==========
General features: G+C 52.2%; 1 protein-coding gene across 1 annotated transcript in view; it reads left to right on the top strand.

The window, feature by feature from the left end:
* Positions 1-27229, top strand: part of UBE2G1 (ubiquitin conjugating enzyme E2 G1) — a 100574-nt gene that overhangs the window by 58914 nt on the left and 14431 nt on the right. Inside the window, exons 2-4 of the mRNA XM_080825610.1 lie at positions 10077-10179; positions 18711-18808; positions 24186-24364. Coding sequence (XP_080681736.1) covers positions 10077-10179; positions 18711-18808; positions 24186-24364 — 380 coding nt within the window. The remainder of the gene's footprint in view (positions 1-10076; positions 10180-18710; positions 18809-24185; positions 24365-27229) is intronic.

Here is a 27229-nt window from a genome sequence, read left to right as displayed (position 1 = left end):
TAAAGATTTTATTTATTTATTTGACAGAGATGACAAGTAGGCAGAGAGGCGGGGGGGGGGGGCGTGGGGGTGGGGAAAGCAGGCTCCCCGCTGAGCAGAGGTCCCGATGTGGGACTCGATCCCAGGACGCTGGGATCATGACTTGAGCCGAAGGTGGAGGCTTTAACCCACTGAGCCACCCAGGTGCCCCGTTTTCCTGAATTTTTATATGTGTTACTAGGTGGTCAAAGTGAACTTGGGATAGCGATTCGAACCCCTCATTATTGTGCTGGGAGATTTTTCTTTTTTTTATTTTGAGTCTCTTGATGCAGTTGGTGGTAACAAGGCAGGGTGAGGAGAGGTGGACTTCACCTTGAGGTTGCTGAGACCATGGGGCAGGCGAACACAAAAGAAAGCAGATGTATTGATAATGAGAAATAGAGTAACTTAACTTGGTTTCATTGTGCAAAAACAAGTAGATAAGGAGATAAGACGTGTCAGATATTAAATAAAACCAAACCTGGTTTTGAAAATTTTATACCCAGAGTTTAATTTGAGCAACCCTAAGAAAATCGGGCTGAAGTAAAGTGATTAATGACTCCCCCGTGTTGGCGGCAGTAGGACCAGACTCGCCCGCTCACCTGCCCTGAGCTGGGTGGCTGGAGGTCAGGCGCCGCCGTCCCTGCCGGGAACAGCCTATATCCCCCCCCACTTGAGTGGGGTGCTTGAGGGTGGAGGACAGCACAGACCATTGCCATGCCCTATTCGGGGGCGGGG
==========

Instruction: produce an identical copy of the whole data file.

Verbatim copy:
General features: G+C 52.2%; 1 protein-coding gene across 1 annotated transcript in view; it reads left to right on the top strand.

The window, feature by feature from the left end:
* Positions 1-27229, top strand: part of UBE2G1 (ubiquitin conjugating enzyme E2 G1) — a 100574-nt gene that overhangs the window by 58914 nt on the left and 14431 nt on the right. Inside the window, exons 2-4 of the mRNA XM_080825610.1 lie at positions 10077-10179; positions 18711-18808; positions 24186-24364. Coding sequence (XP_080681736.1) covers positions 10077-10179; positions 18711-18808; positions 24186-24364 — 380 coding nt within the window. The remainder of the gene's footprint in view (positions 1-10076; positions 10180-18710; positions 18809-24185; positions 24365-27229) is intronic.

Here is a 27229-nt window from a genome sequence, read left to right as displayed (position 1 = left end):
TAAAGATTTTATTTATTTATTTGACAGAGATGACAAGTAGGCAGAGAGGCGGGGGGGGGGGGCGTGGGGGTGGGGAAAGCAGGCTCCCCGCTGAGCAGAGGTCCCGATGTGGGACTCGATCCCAGGACGCTGGGATCATGACTTGAGCCGAAGGTGGAGGCTTTAACCCACTGAGCCACCCAGGTGCCCCGTTTTCCTGAATTTTTATATGTGTTACTAGGTGGTCAAAGTGAACTTGGGATAGCGATTCGAACCCCTCATTATTGTGCTGGGAGATTTTTCTTTTTTTTATTTTGAGTCTCTTGATGCAGTTGGTGGTAACAAGGCAGGGTGAGGAGAGGTGGACTTCACCTTGAGGTTGCTGAGACCATGGGGCAGGCGAACACAAAAGAAAGCAGATGTATTGATAATGAGAAATAGAGTAACTTAACTTGGTTTCATTGTGCAAAAACAAGTAGATAAGGAGATAAGACGTGTCAGATATTAAATAAAACCAAACCTGGTTTTGAAAATTTTATACCCAGAGTTTAATTTGAGCAACCCTAAGAAAATCGGGCTGAAGTAAAGTGATTAATGACTCCCCCGTGTTGGCGGCAGTAGGACCAGACTCGCCCGCTCACCTGCCCTGAGCTGGGTGGCTGGAGGTCAGGCGCCGCCGTCCCTGCCGGGAACAGCCTATATCCCCCCCCACTTGAGTGGGGTGCTTGAGGGTGGAGGACAGCACAGACCATTGCCATGCCCTATTCGGGGGCGGGG